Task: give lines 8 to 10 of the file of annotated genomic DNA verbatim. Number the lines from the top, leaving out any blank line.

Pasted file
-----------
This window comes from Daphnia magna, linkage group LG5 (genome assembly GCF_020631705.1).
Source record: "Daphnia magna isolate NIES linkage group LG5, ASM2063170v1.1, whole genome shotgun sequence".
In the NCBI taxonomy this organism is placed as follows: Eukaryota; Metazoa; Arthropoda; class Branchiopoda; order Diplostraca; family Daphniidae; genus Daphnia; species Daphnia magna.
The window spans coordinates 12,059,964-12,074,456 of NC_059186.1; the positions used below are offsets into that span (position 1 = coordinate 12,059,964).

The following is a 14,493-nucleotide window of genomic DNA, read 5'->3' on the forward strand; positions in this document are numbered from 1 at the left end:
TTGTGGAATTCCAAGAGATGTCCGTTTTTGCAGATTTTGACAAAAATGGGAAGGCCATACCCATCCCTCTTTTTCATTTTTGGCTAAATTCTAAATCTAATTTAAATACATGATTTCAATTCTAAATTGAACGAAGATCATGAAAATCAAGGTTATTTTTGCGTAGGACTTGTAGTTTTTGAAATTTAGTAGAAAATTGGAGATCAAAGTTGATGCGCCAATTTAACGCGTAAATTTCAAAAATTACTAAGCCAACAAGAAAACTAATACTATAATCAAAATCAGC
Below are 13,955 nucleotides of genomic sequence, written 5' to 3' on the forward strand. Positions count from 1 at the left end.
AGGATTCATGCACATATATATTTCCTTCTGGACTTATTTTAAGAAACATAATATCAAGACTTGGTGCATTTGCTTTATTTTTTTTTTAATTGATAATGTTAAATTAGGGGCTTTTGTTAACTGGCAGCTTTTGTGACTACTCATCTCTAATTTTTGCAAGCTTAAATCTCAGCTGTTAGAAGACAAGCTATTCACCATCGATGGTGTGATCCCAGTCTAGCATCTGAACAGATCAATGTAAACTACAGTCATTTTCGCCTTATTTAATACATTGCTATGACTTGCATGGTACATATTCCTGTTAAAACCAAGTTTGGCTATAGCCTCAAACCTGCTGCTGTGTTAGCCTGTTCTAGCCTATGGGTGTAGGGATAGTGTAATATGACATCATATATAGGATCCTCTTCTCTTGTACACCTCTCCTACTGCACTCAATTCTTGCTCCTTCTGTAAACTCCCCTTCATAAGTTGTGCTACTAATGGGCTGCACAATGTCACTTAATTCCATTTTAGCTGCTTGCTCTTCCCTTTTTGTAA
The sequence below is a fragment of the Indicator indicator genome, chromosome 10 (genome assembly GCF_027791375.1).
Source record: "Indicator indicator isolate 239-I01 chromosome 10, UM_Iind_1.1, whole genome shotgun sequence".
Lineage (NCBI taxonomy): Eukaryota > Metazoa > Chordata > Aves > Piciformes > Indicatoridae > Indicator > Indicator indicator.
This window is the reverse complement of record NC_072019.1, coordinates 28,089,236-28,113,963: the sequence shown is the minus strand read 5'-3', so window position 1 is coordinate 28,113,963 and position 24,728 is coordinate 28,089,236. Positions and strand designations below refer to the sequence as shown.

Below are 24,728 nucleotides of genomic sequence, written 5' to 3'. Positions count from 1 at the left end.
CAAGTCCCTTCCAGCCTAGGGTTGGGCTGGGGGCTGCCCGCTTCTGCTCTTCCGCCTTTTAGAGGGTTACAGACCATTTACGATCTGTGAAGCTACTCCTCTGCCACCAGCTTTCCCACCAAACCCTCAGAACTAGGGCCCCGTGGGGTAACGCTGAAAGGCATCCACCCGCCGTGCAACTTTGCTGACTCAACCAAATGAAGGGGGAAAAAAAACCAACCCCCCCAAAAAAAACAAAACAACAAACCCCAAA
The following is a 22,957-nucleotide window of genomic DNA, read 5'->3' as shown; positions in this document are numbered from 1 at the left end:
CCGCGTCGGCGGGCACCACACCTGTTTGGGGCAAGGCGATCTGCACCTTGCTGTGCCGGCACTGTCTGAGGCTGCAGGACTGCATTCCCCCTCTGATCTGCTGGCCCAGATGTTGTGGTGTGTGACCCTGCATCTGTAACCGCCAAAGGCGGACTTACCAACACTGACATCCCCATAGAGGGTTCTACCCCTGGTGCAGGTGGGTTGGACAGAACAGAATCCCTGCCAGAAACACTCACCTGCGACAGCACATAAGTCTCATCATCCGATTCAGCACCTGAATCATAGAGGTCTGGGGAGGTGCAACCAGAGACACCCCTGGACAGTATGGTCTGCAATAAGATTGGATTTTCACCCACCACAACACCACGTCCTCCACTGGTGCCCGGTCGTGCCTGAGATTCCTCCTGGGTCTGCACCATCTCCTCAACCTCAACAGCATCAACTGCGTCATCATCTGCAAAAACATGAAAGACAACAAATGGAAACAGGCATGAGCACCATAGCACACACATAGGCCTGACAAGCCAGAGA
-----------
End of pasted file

AGGATTCATGCACATATATATTTCCTTCTGGACTTATTTTAAGAAACATAATATCAAGACTTGGTGCATTTGCTTTATTTTTTTTTTAATTGATAATGTTAAATTAGGGGCTTTTGTTAACTGGCAGCTTTTGTGACTACTCATCTCTAATTTTTGCAAGCTTAAATCTCAGCTGTTAGAAGACAAGCTATTCACCATCGATGGTGTGATCCCAGTCTAGCATCTGAACAGATCAATGTAAACTACAGTCATTTTCGCCTTATTTAATACATTGCTATGACTTGCATGGTACATATTCCTGTTAAAACCAAGTTTGGCTATAGCCTCAAACCTGCTGCTGTGTTAGCCTGTTCTAGCCTATGGGTGTAGGGATAGTGTAATATGACATCATATATAGGATCCTCTTCTCTTGTACACCTCTCCTACTGCACTCAATTCTTGCTCCTTCTGTAAACTCCCCTTCATAAGTTGTGCTACTAATGGGCTGCACAATGTCACTTAATTCCATTTTAGCTGCTTGCTCTTCCCTTTTTGTAA
The sequence below is a fragment of the Indicator indicator genome, chromosome 10 (genome assembly GCF_027791375.1).
Source record: "Indicator indicator isolate 239-I01 chromosome 10, UM_Iind_1.1, whole genome shotgun sequence".